In the second section of the book the Holy Father discusses the Apostles one by one. He begins with Peter. The Pope teaches about Simon Peter’s background in Galilee, his call to be one of the initial five disciples (Jewish rabbies traditionally had five disciples) and then Simon being given his new name and his new calling to be the Rock.

The Pope teaches very movingly from the heart. So often portrayed as the harsh dogmatic disciplinarian of the church, these catecheses reveal Benedict XVI to be, at heart, a gentle, intelligent and clear teacher. St Peter’s struggles are laid out clearly and sympathetically as an example for our own spiritual journey. Like Peter, we are called by Christ to embark on a magnificent adventure. Like Peter we learn that “the school of faith is not a triumphal march but a journey marked daily by suffering and love, trials and faithfulness.”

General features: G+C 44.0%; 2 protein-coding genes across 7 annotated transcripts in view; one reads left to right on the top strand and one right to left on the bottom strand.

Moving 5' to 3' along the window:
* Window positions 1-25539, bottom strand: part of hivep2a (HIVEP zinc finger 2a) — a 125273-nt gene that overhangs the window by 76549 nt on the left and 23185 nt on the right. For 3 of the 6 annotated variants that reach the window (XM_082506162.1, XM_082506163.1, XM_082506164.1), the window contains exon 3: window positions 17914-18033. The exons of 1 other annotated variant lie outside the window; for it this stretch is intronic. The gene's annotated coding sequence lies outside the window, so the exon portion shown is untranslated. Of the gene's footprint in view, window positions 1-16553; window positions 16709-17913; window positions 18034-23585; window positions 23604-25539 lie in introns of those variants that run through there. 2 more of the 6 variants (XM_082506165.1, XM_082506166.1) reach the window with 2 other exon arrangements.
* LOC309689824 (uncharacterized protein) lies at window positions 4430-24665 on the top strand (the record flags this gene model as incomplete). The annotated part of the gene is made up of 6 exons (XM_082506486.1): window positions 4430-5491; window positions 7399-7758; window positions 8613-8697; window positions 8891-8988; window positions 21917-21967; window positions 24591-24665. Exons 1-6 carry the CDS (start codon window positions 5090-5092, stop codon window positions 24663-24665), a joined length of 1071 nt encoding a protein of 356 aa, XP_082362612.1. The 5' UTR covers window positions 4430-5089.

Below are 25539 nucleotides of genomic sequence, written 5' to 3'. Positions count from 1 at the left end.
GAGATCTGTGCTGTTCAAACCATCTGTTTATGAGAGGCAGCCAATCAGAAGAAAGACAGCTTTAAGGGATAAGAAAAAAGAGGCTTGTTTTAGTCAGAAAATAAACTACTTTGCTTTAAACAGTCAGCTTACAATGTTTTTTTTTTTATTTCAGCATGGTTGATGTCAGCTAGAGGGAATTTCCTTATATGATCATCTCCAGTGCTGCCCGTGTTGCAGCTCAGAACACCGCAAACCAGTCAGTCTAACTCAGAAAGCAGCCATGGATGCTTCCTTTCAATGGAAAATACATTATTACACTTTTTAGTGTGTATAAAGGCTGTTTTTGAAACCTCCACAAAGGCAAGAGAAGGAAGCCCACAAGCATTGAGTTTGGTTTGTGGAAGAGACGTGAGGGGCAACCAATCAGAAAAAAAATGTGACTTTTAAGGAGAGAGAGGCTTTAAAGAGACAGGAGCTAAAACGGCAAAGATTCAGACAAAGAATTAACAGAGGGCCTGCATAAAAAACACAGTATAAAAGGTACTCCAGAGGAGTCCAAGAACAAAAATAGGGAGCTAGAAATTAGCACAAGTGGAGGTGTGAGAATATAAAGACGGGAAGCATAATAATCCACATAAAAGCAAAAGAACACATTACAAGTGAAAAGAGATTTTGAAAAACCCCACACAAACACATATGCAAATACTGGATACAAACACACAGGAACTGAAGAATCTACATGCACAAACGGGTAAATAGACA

He goes on to the end of the chapter outlining in detail from the New Testament Peter’s pre-eminent place among the apostles, his emerging leadership role and his poignant post-resurrection discussion with the Lord–“Do you love me Peter?” “You know that I love you.” The Pope points out that twice Jesus uses the term ‘agape’ for love–total unconditional self giving love. Peter replies that he ‘fileo’ loves Christ–using the word for friendship. Finally Jesus uses this word too, and thus accepts Peter’s limitations in love and, by extension, we see that Jesus calls us to unconditional love (for that is what he offers us) but he understands our limitations and comes to walk beside us in friendship in order to lead us home.